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Doth comfort thee in thy sleep; Live, and flou-Cold fearful drops stand on my trembling flesh. rish !

What do I fear? myself? there's none else by :

Richard loves Richard : that is, I am I.
The Ghost of Clarence rises.

Is there a murderer here? No ;-Yes; I am:
Ghost. Let me sit heavy on thy soul to-morrow! Then fly,-What, from my self l Great reason :

[ To King Richard. Why?
1, that was wash'd to death with fulsome wine, Lest I revenge. What? Myself on myself?
Poor Clarence, by thy guile betray'd to death! I love myself. Wherefore ? for any good,
To-morrow in the battle think on me,

That I myself have done unto myself?
And fall thy edgeless sword ; Despair, and die 1-0, no: alas, I rather hate myself,
Thou offspring of the house of Lancaster, For hateful deeds committed by myself.

(To Richmond. I am a villain : Yet I lie, I am not.
The wronged heirs of York do pray for thee; Fool, of thyself speak well :-Fool, do not flatter
Good angels guard thy battle! Live, and flourish! My conscience hath a thousand several tongues,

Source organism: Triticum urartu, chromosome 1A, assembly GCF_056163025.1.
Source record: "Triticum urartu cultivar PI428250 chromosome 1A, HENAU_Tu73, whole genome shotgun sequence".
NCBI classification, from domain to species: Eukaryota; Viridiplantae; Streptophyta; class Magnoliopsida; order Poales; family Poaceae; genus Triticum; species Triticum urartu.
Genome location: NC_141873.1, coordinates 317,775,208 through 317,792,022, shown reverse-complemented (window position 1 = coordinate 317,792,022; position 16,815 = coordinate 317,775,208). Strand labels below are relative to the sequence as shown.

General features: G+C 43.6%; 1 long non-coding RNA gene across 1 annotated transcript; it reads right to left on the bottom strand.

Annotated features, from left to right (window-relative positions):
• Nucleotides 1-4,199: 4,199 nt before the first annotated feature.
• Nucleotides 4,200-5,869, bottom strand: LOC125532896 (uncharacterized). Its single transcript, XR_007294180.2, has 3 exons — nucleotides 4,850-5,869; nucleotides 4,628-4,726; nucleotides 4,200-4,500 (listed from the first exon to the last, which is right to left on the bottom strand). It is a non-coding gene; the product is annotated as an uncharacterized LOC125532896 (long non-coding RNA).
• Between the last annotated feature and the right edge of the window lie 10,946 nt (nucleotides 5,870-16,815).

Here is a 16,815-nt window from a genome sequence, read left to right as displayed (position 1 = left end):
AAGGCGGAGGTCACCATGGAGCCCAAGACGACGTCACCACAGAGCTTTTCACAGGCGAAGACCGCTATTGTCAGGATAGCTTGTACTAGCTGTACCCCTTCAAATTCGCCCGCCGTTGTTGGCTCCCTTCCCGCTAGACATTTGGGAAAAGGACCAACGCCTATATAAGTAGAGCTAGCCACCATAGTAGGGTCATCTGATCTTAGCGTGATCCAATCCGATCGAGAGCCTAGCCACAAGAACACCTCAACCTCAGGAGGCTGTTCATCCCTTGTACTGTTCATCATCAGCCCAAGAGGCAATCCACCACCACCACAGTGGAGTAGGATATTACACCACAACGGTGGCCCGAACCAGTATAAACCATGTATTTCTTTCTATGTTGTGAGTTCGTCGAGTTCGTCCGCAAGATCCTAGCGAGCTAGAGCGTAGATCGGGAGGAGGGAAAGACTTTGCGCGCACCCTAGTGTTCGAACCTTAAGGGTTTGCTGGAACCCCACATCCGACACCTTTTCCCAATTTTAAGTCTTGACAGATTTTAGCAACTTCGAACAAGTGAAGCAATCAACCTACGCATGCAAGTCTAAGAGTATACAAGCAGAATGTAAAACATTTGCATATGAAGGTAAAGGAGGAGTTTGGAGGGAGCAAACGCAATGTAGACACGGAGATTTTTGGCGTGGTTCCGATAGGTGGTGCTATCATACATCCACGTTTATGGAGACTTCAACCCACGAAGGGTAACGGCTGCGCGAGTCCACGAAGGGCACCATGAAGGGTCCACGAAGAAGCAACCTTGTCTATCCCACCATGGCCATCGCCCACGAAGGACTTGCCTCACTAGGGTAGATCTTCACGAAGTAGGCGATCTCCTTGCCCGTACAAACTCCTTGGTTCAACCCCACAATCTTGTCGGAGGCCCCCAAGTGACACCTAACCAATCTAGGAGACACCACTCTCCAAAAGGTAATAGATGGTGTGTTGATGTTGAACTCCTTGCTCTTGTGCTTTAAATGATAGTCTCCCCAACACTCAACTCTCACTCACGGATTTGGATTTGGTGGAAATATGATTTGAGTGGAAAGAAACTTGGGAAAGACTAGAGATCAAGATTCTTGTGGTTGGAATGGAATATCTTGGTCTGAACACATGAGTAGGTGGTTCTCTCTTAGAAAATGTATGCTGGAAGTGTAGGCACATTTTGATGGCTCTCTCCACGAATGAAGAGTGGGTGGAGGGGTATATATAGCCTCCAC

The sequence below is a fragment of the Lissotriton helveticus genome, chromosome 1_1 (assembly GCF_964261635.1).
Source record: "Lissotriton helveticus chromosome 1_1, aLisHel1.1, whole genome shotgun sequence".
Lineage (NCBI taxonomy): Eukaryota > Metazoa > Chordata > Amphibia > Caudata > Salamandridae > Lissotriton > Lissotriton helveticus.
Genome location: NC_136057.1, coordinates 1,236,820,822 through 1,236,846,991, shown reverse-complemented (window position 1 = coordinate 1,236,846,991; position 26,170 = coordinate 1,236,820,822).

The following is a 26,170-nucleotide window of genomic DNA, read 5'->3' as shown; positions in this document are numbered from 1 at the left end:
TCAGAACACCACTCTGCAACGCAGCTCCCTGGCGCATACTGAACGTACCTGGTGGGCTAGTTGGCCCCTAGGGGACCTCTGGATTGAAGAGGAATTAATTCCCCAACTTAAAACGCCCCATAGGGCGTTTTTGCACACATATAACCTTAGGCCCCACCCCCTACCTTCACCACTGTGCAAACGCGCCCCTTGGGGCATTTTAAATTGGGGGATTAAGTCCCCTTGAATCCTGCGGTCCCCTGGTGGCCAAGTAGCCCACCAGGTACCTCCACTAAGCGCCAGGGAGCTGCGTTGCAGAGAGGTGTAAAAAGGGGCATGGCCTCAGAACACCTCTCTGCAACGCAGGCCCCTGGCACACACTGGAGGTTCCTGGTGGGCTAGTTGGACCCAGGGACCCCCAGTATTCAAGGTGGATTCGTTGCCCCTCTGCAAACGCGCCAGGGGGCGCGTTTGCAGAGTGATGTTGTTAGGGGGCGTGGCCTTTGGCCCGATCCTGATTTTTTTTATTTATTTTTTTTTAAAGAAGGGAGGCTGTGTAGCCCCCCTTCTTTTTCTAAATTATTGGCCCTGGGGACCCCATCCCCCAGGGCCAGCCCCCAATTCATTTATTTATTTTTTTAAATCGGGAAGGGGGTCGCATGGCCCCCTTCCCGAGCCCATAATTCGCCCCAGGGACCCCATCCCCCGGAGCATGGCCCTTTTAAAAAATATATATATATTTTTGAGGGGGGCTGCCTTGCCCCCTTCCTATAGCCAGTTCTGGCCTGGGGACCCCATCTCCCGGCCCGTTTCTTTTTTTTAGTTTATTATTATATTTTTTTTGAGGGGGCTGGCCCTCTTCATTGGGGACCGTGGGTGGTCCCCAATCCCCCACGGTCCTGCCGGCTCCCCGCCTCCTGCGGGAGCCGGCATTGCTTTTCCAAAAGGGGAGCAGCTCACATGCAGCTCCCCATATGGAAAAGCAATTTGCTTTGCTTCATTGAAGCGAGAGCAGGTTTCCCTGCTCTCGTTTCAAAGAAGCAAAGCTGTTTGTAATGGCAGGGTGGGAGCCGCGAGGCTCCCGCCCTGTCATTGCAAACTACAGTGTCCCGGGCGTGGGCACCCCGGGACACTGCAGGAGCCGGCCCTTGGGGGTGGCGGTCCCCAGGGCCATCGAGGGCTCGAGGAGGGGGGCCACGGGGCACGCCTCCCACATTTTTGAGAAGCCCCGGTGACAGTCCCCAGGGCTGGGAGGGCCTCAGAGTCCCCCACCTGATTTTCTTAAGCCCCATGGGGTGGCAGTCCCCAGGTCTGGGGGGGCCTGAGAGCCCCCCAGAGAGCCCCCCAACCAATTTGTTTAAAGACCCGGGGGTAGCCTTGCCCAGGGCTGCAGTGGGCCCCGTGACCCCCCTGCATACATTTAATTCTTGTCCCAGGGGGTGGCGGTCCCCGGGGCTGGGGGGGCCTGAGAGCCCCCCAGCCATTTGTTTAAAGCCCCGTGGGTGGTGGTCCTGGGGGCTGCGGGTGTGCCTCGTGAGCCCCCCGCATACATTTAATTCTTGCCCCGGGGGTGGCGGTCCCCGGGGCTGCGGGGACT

The Ghosts of Rivers, Grey, and Vaughan, rise. And every tale condemns me for a villain.

And every tongue brings in a several tale,
Riv. Let me sit heavy on thy soul to-morrow, Perjury, perjury, in the high'st degree,

To King Richard. Murder, stern murder, in the dir'st degree;
Rivers, that died at Pomfret! Despair, and die! All several sins, all us'd in each degree,
Grey Think upon Grey, and let thy soul de- Throng to the bar, crying all-Guilty! guilty!
spair!

[To King Richard. I shall despair.—There is no creature loves me!
Vaugh. Think upon Vaughan; and, with guilty And, if I die, no soul will pity me :-
fear,

Nay, wherefore should they 1 since that I myself Let fall thy lance ! Despair, and die

Find in myself no pity to myself.

[ 70 King Richard. Methought, the souls of all that I had murder'd All. Awake! and think, our wrongs in Rich- Came to my tent: and every one did threat ard's bosom

[To Richmond. To-morrow's vengeance on the head of Richard. Will conquer him ;-awake, and win the day!

Enter Ratcliff.